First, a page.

The residents filing into the auditorium of Sharon Christa McAuliffe Elementary School Friday wanted to know a few key things from the eager aldermanic candidates who were trying to win their vote.

People wanted to know which candidates would build up their shrinking open-enrollment high schools and attract more students to them.

They also wanted specifics on how the aldermen, if elected, would coax developers to build affordable housing units big enough for families, since in neighborhoods such as Logan Square and Hermosa, single young adults have moved in, rents have gone up, and some families have been pushed out.

As a result, some school enrollments have dropped.

Organized by the Logan Square Neighborhood Association, Friday’s event brought together candidates from six of the city’s most competitive aldermanic races. Thirteen candidates filled the stage, including some incumbents, such as Aldermen Proco “Joe” Moreno (1st  Ward), Carlos Ramirez-Rosa (35th Ward), and Milly Santiago (31st Ward).

They faced tough questions — drafted by community members and drawn at random from a hat — about bolstering high school enrollment, recruiting more small businesses, and paving the way for more affordable housing.

When the audience members agreed with their positions, they waved green cards, with pictures of meaty tacos. When they heard something they didn’t like, they held up red cards, with pictures of fake tacos.

Red cards weren’t raised much. But the green cards filled the air when candidates shared ideas for increasing the pull of area open-enrollment high schools by expanding dual-language programs and the rigorous International Baccalaureate curriculum.

Related: Can a program designed for British diplomats fix Chicago schools? 

“We want our schools to be dual language so people of color can keep their roots alive and keep their connections with their families,” said Rossana Rodriguez, a mother of a Chicago Public Schools’ preschooler and one of challengers to incumbent Deb Mell in the city’s 33rd Ward.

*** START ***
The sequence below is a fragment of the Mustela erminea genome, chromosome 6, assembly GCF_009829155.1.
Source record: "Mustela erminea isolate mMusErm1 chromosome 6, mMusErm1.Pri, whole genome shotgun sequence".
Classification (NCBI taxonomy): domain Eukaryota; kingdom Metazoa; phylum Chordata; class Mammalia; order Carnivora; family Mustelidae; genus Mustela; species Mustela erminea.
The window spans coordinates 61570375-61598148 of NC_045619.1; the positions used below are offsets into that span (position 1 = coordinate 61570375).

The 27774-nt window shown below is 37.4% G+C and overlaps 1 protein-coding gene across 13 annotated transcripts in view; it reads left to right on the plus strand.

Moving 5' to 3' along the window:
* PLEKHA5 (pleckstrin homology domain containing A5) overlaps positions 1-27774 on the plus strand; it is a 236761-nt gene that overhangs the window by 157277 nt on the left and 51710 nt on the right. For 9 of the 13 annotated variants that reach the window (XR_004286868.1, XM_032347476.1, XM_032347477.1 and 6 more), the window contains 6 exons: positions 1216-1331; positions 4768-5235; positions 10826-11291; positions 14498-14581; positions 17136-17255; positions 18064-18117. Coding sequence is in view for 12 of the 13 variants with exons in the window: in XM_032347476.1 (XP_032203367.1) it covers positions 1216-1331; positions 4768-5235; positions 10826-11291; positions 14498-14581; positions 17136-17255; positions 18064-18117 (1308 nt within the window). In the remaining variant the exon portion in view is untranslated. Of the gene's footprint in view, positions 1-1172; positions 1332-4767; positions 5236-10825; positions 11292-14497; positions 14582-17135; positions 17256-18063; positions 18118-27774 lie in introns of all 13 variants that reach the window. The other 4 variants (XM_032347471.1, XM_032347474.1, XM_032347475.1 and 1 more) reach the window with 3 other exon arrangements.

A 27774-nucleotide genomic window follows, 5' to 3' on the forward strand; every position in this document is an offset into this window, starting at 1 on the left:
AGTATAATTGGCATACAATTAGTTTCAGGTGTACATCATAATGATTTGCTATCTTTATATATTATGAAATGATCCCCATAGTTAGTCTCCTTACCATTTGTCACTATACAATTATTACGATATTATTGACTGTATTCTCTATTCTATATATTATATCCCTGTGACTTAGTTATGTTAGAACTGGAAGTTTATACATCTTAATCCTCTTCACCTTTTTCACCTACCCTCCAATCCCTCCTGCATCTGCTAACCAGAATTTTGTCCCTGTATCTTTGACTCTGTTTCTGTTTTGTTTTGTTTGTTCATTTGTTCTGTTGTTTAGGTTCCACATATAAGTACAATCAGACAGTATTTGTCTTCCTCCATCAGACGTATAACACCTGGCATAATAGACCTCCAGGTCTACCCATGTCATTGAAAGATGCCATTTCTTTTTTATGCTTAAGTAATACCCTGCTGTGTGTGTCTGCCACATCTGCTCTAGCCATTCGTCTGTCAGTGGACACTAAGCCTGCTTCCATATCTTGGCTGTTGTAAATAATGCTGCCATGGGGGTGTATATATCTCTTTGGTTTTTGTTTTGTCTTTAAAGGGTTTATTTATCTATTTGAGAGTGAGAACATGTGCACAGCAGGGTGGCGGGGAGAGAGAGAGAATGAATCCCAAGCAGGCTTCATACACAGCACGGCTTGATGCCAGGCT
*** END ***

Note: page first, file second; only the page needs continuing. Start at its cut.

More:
Mell didn’t appear at the forum, but another candidate vying for that seat did: Katie Sieracki, who helps run a small business. Sieracki said she’d improve schools by building a stronger feeder system between the area’s elementary schools, which are mostly K-8, and the high schools.

“We need to build bridges between our local elementary schools and our high schools, getting buy-in from new parents in kindergarten to third grade, when parents are most engaged in their children’s education,” she said.

Sieracki said she’d also work to design an apprenticeship program that connects area high schools with small businesses.

Green cards also filled the air when candidates pledged to reroute tax dollars that are typically used for developer incentives for school improvement instead.

At the end of the forum, organizers asked the 13 candidates to pledge to vote against new tax increment financing plans unless that money went to schools. All 13 candidates verbally agreed.

Aldermen have limited authority over schools, but each of Chicago’s 50 ward representatives receives a $1.32 million annual slush fund that be used for ward improvements, such as playgrounds, and also can be directed to education needs. And “aldermanic privilege,” a longtime concept in Chicago, lets representatives give the thumbs up or down to developments like new charters or affordable housing units, which can affect school enrollment.

Related: 7 questions to ask your aldermanic candidates about schools

Aldermen can use their position to forge partnerships with organizations and companies that can provide extra support and investment to local schools.

A January poll showed that education was among the top three concerns of voters in Chicago’s municipal election. Several candidates for mayor have recently tried to position themselves as the best candidate for schools in TV ads.